Planet in Peril: the relationship between mankind and the planet
What is the relationship between humans and nature like? And how can we use it to tackle climate problems? In the Master Honours Class ‘Planet in Peril’, students approach climate issues from the perspective of the humanities. ‘Things are not always as one-sided as they seem.’
The course started with guest lectures, accompanied by discussions and presentations on four themes: biodiversity, waste, climate change and the future. Course coordinator Dr. Jan Sleutels: “The selection of lecturers was partly based on how outspoken their ideas were. The second lecture, for example, was given by Bas Haring, who takes on the somewhat contentious position that loss of biodiversity is not such a disaster. This contradicts what many students think, and that is good! Start a conversation, start a discussion.”
As their final assignment, the students made documentaries about the four themes. In ‘The Country That Cried Wolf’ on biodiversity, the return of the wolf in the Netherlands was discussed from a broad spectrum of perspectives. Although biologist Krijn Trimbos (Leiden University) is reserved about the impact of the wolf on Dutch ecosystems, for example, forest ranger Frank Theunnissen (Natuurmonumenten Veluwe) is very enthusiastic: “There is nothing better for an ecosystem than the return of a top predator.” Although the eventual consensus appears to be that the wolf is here to stay, strongly negative opinions, such as that of senate member Eric Kemperman (BBB), are not avoided.
Sleutels: “What strikes me the most is that all four groups had very different documentaries and, above all, different narrative styles.” For example, the film about the future had a very ironic take on the concept of intergenerational justice, the idea of justice for everyone, including future generations. “Should we care about generations that don’t exist yet? That they don’t exist means they don’t have any rights, right? And if we do care about them, how far do we think ahead? Up to the next generation, or to ten thousand years from now?”
'How we can introduce measures that not only are impactful, but also feel that way?'
The documentaries about climate change and waste had a more practical focus. The first was about the Sustainable Development Goals (SDGs), which hardly any Dutch citizens seem to know about.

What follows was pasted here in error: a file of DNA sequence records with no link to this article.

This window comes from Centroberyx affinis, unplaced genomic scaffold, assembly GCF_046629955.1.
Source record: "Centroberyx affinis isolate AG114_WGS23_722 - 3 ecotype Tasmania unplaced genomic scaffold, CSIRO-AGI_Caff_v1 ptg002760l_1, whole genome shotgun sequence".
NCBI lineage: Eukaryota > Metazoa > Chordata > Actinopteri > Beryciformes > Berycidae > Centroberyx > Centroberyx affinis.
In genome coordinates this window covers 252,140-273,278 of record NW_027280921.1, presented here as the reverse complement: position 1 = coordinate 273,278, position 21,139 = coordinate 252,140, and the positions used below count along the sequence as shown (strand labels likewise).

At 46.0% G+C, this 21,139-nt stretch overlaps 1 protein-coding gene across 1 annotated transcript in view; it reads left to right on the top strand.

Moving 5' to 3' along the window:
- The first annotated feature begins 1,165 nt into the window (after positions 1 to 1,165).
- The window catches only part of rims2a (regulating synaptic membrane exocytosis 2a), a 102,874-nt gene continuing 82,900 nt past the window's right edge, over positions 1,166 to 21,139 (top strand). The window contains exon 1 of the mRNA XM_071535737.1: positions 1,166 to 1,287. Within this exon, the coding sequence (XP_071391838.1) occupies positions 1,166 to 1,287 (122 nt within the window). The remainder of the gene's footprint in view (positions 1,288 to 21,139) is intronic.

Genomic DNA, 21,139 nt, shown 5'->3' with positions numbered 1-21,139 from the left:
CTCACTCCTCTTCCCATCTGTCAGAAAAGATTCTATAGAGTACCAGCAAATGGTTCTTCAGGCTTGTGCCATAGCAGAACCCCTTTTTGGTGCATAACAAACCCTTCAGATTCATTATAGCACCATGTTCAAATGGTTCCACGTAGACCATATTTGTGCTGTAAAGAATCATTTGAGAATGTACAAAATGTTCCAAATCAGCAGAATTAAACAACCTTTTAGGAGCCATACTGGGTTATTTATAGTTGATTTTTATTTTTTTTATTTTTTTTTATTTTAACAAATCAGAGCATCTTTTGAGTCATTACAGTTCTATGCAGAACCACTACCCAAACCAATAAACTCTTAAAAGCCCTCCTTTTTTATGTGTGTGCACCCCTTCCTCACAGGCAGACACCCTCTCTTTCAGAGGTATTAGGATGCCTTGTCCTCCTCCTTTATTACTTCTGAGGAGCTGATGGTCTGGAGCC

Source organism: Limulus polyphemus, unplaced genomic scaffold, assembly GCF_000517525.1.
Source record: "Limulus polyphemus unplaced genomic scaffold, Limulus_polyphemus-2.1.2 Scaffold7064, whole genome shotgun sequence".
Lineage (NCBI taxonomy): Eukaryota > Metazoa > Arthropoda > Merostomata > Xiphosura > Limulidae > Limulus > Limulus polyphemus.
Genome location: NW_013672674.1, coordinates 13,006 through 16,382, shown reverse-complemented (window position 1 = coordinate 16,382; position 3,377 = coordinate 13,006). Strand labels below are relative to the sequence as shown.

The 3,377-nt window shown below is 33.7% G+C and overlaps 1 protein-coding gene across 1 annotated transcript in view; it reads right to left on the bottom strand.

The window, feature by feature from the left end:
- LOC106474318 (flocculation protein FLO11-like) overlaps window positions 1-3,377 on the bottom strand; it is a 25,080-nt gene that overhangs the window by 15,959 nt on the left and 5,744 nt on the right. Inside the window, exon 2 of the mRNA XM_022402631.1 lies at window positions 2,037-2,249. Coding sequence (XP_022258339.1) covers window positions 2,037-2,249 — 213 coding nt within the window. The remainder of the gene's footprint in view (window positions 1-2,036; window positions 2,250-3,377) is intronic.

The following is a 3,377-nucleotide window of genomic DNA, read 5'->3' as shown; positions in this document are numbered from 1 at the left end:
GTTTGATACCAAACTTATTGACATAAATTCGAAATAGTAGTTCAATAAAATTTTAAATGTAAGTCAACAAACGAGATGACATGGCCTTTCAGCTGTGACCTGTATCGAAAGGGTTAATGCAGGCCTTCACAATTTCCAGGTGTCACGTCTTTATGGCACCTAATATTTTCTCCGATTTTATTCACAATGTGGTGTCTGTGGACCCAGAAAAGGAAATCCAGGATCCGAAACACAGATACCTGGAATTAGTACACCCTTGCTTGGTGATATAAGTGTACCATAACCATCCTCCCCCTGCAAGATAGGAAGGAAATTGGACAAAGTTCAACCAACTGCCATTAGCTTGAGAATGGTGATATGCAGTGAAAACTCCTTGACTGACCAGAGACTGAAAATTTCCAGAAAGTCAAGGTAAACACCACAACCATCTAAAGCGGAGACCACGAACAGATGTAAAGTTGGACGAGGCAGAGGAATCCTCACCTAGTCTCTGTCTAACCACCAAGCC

The second was about the recycling of plastic. Consumers, producers and government constantly seem to be pointing fingers at each other. “Some people get angry when municipalities do not collect waste separately, because it is a solution with which people really feel involved,” explains a professor in the documentary. “But municipalities don’t do it because it is much more efficient to separate waste post-collection.” The film addresses the question how we can introduce measures that not only are impactful, but also feel that way.
Not as one-sided as they seem
Student Veronika Spiesová (24, Clinical Psychology) was pleasantly surprised by the Honours Class: “Because it was a course about sustainability, I expected a strong focus on biology, but we mainly approached things from the viewpoint of the humanities. While I probably won't be working on sustainability in my career, I have learned a lot on a personal level. I look at things more realistically and I understand that things are not always as one-sided as they seem. For example, we cannot suddenly stop using fossil fuels. We do not yet have enough of the right resources to completely abandon them.”
Emmanuel Vrionakis (24) is planning to work in sustainable chemistry after getting his master’s degree. “I think what’s really interesting about our documentaries is that we really emphasised the human relations with the problem. Instead of merely looking at solutions, we really focused on how people feel about sustainability problems, how they behave, and how that relates to those solutions.”
Text: Merijn Mulder
Photos: Eric van den Bandt